Knoxville’s Business Liaison Brings People and Business Together

In 2011, when Mayor Madeline Rogero took office, she soon heard from local business owners about how hard it was to know who to contact with questions, concerns and problems. Thus were the origins of City of Knoxville’s Business Liaison position, and Patricia Robledo landed the spot.

“This is a one-stop shop for businesses,” she says. “It’s just me, myself and I, but I’m lucky to call everybody my working group because I work with every department. When someone comes in and has trouble with zoning or permits, I can reach out to different people in the city and ask them to help me help them. I’m the conduit, the bridge.”

It’s a role Patricia is familiar with—connecting people, that is. Prior to her position as business liaison, she started her own language translation company, Robledo Translations LLC, which afforded her the opportunity to work with local major employers who needed help bridging the language barrier.

“It was primarily translating materials for human resources, policy and procedure manuals in hospitality and restaurant businesses, construction companies and some in the public sector,” Patricia says. “It was interesting when Mayor Rogero reached out to me with this position. I told her I wasn’t necessarily knowledgeable about zoning or construction, but her answer was that we had experts for that. We needed a liaison to go between the experts and the people.”

Patricia emigrated from Colombia in 1981, a move that brought her directly from the Andes to the Smokies. She worked at the World’s Fair in 1982 and attended UTK, then left Tennessee only to return a decade later. Patricia wanted to raise her kids here, and nothing beats a long run in Knoxville.

“I love being active, so I run a lot of 5Ks. I wouldn’t consider myself a runner, but I love running 5Ks—combining physical activity and discovering new things and supporting nonprofits. I feed off the energy of others, to be by myself but not alone,” she says.

When Patricia isn’t serving Knoxville business or running races, she’s serving on local boards and volunteering.

“I did not realize how emotional this job would be. I don’t take it lightly,” she says. “Someone comes into my office and shares with me their dreams and passions. They’re putting things on the line. It’s a family decision. It’s important that people feel I am listening and understanding. It’s a gift.”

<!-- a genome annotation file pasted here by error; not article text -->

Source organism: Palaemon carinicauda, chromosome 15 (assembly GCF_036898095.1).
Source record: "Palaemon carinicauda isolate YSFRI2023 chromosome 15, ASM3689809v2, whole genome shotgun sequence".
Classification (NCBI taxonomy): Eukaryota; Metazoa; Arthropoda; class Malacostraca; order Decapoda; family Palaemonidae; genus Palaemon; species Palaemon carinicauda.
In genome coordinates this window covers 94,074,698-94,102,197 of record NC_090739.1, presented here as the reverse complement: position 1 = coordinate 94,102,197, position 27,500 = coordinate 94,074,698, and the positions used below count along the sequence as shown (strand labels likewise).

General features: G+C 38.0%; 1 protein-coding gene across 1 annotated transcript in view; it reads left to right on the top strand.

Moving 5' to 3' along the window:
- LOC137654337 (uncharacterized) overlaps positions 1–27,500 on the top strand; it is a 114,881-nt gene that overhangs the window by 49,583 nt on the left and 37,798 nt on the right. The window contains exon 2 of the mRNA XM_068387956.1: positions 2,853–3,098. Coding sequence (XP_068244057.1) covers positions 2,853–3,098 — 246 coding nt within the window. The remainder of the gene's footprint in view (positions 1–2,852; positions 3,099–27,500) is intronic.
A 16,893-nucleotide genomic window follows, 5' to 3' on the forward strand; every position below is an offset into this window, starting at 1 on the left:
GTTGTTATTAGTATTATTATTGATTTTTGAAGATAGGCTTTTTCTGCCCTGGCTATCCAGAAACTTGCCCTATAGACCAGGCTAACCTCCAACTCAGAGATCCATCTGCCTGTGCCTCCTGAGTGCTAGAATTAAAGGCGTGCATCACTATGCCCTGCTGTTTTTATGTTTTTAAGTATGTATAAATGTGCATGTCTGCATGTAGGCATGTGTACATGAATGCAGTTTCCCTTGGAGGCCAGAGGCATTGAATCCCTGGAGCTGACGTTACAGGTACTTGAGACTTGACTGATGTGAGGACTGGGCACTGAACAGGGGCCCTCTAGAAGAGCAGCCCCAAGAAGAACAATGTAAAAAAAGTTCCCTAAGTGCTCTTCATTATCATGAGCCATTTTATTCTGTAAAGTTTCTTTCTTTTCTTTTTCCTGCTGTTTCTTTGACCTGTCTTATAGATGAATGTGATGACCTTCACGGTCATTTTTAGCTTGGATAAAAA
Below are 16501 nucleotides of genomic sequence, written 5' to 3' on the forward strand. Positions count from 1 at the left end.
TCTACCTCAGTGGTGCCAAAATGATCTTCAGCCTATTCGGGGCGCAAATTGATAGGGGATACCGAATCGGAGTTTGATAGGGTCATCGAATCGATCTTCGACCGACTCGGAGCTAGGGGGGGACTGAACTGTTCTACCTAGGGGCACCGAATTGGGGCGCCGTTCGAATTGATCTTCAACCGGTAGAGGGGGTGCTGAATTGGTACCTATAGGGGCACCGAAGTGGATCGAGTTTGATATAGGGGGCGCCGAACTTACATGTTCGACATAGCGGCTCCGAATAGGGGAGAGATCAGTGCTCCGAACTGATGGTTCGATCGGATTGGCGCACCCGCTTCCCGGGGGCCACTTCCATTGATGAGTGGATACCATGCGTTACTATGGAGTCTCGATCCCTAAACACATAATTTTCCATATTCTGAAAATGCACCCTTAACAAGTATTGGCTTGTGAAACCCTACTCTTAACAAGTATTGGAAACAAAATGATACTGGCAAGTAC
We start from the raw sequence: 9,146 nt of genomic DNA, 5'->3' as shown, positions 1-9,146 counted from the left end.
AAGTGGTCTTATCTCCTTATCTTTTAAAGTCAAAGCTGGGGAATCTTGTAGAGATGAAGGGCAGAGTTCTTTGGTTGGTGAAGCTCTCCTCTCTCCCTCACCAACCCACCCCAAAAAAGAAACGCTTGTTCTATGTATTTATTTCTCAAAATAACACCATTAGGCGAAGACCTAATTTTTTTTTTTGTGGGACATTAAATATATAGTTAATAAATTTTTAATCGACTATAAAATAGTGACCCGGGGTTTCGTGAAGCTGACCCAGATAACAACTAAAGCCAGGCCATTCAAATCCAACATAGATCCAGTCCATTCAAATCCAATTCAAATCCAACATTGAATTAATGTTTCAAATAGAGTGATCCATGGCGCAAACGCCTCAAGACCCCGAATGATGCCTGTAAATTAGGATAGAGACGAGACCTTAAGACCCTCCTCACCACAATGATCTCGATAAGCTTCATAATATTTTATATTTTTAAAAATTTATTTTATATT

Patricia’s Five Pieces of Advice:

1. Volunteer! Knoxville has a rich nonprofit community. No doubt there are organizations right here in our community that address issues you are passionate about. You can make a difference with your talents, and you may be surprised by how much networking helps connect you to unexpected opportunities. 

2. Be brave! Opportunities will present themselves that you might find intimidating, but they have come to you for a reason. Embrace them! Most everyone has experienced “impostor syndrome,” the feeling that you might not belong in your current situation, despite the hard work that has resulted in your success. Imposter syndrome is not necessarily a bad thing. It’s a reflection of your personal growth as you step outside of your comfort zone.

3. Stretch! Be OK with a little discomfort. Make an effort to attend cultural events, and meet people with whom you would not regularly interact. Knowing people of a different race, religion, socioeconomic status, physical ability or other differences not only enriches you but also makes the world a safer and better place as it breaks down fears and stereotypes. 

4. Seek mentors! There will be people in your life who will see a potential in you before you see it yourself. Believe them. Allow them to mentor you. 

5. Pay attention! Be relevant by keeping up with the pulse of the community. Be observant and informed. Pay attention to local politics because they have a real effect on our daily lives. It is more common to pay more attention to national politics; however, our local representatives shape decisions on issues that have the greatest everyday impact.